3 Myths that Sabotage Success


No matter what business or industry you get into, your goal is to succeed. However, sometimes what we believe is helping us to succeed is actually sabotaging us. Thankfully, Merit Gest, founder Merit-based Sales and Leadership, broke down three top myths that can sabotage your success and how to avoid them. She broke down how you can achieve your dreams of growing more and standing out from your competition, so that you are doing everything you can to be personally and professionally successful.

Who Chiseled That Over the Door?

Gest started by explaining her own personal struggles that she faced in what she had been told about success. For example, she thought she would be too young to be a sales manager in one of her jobs, and her father asked her who chiseled that over the door? After Gest did become the youngest manager in her job, it made her question some of the other stigmas that surround success. “It’s important to question some of the truths and ideas that have been handed down in terms of how to be successful and what success is,” Gest explained.

Myth #1: Stick To It

This is when you set a goal, have a belief or make a decision and you stick to it no matter what. This is not always the best method for achieving actual success. Ask yourself what could it cost you to stick to your goal no matter what? More-so, what happens when you don’t allow new information to come into your action plan? This myth is all about the internal mind and re-deciding what no longer works for you and your business.

Gest broke this down to the spa world by creating a scenario where there is a new spa opening up a couple doors down from you. This spa is offering everything you are offering, but a couple new and different treatments as well. What is it going to cost you to stick to what you’re doing and your original plan no matter what? What business could this cost you? Instead, allow yourself to be open to what is out there, and see if it would be more beneficial for you to also add new techniques or treatments into your spa. This does not mean you have to change everything about your spa, and in some cases, you may even find that it is better to stick to your original plan. Ask yourself these three questions to re-decide what is best for your spa: who chiseled that over the door, what does it cost to stick or shift and should you stick to it or shift your action plan?

Myth #2: Act As If

It’s not always a good idea to act as if you already have the job and the success you want. You may have heard this also broken down as “fake it ‘til you make it” or “dress for success.” However, acting as if you have it all together can be spotted a mile away, and instead of acting like you have the solution all the time, it is more beneficial to ask and make sure you have the best solution for your clients.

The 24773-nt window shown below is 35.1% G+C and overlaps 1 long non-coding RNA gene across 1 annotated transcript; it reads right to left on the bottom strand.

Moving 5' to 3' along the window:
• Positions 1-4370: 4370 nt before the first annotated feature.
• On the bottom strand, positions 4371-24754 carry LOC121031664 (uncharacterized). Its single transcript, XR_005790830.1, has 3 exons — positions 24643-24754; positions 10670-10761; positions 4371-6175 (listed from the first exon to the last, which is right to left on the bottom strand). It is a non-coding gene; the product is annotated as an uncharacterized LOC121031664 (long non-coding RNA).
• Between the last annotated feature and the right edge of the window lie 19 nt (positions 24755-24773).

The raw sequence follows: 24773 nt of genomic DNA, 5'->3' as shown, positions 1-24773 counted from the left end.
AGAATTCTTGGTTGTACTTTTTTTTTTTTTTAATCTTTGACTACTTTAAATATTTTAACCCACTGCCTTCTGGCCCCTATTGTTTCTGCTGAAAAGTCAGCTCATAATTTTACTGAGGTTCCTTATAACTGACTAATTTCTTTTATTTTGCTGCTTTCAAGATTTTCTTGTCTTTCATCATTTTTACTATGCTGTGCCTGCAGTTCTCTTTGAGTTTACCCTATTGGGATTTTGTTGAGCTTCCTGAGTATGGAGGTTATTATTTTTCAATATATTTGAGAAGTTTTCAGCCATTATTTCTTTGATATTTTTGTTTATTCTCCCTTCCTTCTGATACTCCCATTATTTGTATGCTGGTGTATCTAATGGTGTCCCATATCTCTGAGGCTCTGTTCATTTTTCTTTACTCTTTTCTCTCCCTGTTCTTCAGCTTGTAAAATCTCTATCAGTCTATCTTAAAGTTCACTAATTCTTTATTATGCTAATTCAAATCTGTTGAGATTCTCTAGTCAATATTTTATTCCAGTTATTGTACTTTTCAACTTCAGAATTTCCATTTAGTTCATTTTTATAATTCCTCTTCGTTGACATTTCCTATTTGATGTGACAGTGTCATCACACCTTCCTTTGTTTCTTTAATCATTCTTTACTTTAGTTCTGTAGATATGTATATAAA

“It’s not about acting as if; it’s about asking as if,” – Merit Kahn Gest

This is when clients will really listen to you because you are not trying to push something on them, and they feel like you are really helping them because you are asking and finding out what is going on in their world. “Even when you have been doing something for years and years, it can be better to still have a beginner’s mind,” Gest explained. Don’t act like acting, act as in take the action to getting the results you want.

Myth # 3: It’s Not My Job

When it comes to the spa industry, it can be detrimental to believe that there are certain parts about being a spa professional that don’t fall under the scope of “your job.” For example, sales is a large component that can fall under the umbrella of “not my job,” when in reality this is a mindset that can harm your business. The emotional mind attributes of a top sales pro include someone who has assertiveness, independence, optimism, self-actualization and self-regard. This makes you irreplaceable.

This myth is about the emotional mind. Gest explained how while it may not be your job to empty the full garbage at the front desk, it is a job that can affect everyone in your business if it is not done. This emotion will follow you through the rest of the day every time you walk past the garbage and see that someone has not taken it out, and you begin to feel like “I wish someone would take out that garbage; it’s not my job to do it.” Instead, when you take out that garbage, even if it is not your job to do it, that clears away that problem of the day which makes you feel better. You then carry this feeling into your next treatment with your client.

More in Staff